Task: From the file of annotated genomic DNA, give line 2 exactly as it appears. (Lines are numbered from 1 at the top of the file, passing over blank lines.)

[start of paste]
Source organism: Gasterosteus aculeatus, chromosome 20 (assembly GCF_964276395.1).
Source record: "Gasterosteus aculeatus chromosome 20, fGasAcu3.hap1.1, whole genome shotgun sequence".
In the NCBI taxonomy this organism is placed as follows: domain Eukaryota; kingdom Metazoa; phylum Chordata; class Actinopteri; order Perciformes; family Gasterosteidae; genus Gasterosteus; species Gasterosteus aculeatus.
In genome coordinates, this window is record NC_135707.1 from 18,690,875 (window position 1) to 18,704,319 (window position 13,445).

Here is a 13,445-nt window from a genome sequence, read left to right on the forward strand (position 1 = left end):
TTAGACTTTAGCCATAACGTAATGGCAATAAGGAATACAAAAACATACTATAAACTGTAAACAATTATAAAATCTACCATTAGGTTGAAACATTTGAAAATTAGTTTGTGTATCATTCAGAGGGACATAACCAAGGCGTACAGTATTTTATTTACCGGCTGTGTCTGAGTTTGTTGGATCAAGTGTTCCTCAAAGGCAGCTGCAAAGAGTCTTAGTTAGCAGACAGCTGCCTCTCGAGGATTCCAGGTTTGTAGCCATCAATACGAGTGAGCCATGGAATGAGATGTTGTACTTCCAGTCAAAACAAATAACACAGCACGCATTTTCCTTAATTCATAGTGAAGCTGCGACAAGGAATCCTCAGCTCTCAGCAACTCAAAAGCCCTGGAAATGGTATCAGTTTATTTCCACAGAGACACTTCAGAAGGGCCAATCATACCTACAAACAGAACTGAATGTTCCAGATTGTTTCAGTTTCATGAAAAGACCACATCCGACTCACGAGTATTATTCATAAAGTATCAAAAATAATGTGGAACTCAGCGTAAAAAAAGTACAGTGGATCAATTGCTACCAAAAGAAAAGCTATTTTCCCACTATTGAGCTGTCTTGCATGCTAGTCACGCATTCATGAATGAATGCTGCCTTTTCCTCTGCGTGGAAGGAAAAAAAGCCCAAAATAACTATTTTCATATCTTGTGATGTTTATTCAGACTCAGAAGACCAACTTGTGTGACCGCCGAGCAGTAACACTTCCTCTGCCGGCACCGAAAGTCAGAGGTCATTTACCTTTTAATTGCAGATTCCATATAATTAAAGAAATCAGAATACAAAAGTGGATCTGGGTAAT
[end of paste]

Source record: "Gasterosteus aculeatus chromosome 20, fGasAcu3.hap1.1, whole genome shotgun sequence".